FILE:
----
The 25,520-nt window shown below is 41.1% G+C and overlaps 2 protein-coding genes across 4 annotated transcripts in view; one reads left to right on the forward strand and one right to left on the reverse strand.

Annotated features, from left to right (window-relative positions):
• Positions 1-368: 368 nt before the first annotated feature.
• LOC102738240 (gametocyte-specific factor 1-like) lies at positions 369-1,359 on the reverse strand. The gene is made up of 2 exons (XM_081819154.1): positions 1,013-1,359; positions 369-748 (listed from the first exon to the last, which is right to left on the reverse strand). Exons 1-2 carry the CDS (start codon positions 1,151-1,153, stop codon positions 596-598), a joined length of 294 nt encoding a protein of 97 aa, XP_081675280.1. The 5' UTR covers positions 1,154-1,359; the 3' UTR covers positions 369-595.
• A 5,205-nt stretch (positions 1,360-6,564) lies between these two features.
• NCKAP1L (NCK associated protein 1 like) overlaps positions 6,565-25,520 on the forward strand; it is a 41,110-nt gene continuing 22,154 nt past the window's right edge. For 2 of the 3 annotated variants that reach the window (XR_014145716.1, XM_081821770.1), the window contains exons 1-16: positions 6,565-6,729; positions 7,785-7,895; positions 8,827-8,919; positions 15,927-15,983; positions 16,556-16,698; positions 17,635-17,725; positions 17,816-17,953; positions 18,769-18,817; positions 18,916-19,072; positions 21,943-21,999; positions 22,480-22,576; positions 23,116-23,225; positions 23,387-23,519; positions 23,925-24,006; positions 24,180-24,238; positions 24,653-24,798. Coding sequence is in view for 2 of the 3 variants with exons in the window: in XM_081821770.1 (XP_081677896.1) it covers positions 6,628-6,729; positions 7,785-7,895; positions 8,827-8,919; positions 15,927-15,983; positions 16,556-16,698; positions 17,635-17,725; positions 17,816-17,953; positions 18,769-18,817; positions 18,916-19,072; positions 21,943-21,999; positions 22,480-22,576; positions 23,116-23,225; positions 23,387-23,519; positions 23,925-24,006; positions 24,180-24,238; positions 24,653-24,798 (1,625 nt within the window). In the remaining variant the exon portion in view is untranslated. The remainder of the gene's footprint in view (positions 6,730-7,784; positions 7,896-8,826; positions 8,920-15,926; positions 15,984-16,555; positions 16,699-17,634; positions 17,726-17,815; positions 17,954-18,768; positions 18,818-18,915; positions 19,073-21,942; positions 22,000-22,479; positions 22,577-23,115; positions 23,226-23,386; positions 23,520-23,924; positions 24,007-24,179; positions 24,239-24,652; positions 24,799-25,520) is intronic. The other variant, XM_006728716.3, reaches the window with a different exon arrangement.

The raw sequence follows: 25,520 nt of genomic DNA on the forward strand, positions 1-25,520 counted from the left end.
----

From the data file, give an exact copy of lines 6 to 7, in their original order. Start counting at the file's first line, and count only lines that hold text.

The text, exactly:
• NCKAP1L (NCK associated protein 1 like) overlaps positions 6,565-25,520 on the forward strand; it is a 41,110-nt gene continuing 22,154 nt past the window's right edge. For 2 of the 3 annotated variants that reach the window (XR_014145716.1, XM_081821770.1), the window contains exons 1-16: positions 6,565-6,729; positions 7,785-7,895; positions 8,827-8,919; positions 15,927-15,983; positions 16,556-16,698; positions 17,635-17,725; positions 17,816-17,953; positions 18,769-18,817; positions 18,916-19,072; positions 21,943-21,999; positions 22,480-22,576; positions 23,116-23,225; positions 23,387-23,519; positions 23,925-24,006; positions 24,180-24,238; positions 24,653-24,798. Coding sequence is in view for 2 of the 3 variants with exons in the window: in XM_081821770.1 (XP_081677896.1) it covers positions 6,628-6,729; positions 7,785-7,895; positions 8,827-8,919; positions 15,927-15,983; positions 16,556-16,698; positions 17,635-17,725; positions 17,816-17,953; positions 18,769-18,817; positions 18,916-19,072; positions 21,943-21,999; positions 22,480-22,576; positions 23,116-23,225; positions 23,387-23,519; positions 23,925-24,006; positions 24,180-24,238; positions 24,653-24,798 (1,625 nt within the window). In the remaining variant the exon portion in view is untranslated. The remainder of the gene's footprint in view (positions 6,730-7,784; positions 7,896-8,826; positions 8,920-15,926; positions 15,984-16,555; positions 16,699-17,634; positions 17,726-17,815; positions 17,954-18,768; positions 18,818-18,915; positions 19,073-21,942; positions 22,000-22,479; positions 22,577-23,115; positions 23,226-23,386; positions 23,520-23,924; positions 24,007-24,179; positions 24,239-24,652; positions 24,799-25,520) is intronic. The other variant, XM_006728716.3, reaches the window with a different exon arrangement.

The raw sequence follows: 25,520 nt of genomic DNA on the forward strand, positions 1-25,520 counted from the left end.